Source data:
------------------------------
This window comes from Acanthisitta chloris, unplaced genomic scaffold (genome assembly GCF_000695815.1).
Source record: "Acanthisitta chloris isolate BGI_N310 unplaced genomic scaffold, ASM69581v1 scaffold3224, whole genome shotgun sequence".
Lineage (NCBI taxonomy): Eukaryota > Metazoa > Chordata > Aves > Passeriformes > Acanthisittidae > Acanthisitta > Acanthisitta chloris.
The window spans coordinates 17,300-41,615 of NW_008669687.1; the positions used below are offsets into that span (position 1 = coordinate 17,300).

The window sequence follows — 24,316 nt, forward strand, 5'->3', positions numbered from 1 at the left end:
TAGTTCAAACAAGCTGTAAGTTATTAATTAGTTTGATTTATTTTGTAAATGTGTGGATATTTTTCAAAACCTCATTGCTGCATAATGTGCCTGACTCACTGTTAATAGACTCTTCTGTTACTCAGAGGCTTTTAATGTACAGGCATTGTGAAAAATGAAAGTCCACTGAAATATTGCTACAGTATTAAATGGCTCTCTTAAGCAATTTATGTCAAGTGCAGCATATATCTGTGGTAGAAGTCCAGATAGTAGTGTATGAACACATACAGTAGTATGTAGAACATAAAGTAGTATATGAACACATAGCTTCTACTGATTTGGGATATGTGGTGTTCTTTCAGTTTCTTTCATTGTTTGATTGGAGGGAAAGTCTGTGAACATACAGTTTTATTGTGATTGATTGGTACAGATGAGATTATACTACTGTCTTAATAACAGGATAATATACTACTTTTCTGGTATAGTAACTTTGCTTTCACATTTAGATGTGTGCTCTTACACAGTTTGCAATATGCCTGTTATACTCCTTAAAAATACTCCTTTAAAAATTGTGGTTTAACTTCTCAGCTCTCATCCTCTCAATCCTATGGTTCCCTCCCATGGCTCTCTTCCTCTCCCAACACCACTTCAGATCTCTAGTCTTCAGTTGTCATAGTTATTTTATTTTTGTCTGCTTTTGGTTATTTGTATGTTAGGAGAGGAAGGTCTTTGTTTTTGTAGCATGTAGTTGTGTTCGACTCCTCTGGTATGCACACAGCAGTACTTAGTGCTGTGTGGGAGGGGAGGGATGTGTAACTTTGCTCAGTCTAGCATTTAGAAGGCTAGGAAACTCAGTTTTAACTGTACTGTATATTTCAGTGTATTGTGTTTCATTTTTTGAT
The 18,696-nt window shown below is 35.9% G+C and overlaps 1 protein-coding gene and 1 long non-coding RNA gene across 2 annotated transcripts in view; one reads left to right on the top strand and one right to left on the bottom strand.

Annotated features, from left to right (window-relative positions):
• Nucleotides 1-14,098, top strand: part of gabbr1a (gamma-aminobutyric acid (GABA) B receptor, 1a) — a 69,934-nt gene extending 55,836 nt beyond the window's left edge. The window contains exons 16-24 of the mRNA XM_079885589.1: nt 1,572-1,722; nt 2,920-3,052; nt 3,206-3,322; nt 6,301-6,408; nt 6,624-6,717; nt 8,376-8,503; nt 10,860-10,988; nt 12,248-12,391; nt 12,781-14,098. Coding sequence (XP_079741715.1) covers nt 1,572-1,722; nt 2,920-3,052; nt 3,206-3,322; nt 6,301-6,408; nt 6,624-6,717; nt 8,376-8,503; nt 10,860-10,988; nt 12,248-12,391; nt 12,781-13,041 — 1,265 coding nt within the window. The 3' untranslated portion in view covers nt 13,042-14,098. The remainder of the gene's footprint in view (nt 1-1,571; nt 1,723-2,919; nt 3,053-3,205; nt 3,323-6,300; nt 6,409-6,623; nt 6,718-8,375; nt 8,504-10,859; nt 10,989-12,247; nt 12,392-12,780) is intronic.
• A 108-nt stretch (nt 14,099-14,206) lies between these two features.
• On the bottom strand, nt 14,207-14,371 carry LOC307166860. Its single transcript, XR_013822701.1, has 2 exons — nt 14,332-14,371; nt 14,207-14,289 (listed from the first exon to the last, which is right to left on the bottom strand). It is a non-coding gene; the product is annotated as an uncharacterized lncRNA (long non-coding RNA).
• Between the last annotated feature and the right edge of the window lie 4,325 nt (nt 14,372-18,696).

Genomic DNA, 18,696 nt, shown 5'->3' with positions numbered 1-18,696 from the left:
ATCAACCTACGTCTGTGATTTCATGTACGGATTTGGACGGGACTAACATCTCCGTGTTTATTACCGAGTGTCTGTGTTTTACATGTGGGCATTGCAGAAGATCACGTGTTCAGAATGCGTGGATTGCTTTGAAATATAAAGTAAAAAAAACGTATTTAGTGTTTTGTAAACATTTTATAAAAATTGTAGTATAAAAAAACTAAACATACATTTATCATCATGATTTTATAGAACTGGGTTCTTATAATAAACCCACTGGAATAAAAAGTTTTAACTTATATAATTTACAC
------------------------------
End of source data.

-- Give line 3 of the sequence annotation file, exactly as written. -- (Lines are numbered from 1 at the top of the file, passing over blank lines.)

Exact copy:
Lineage (NCBI taxonomy): Eukaryota > Metazoa > Chordata > Aves > Passeriformes > Acanthisittidae > Acanthisitta > Acanthisitta chloris.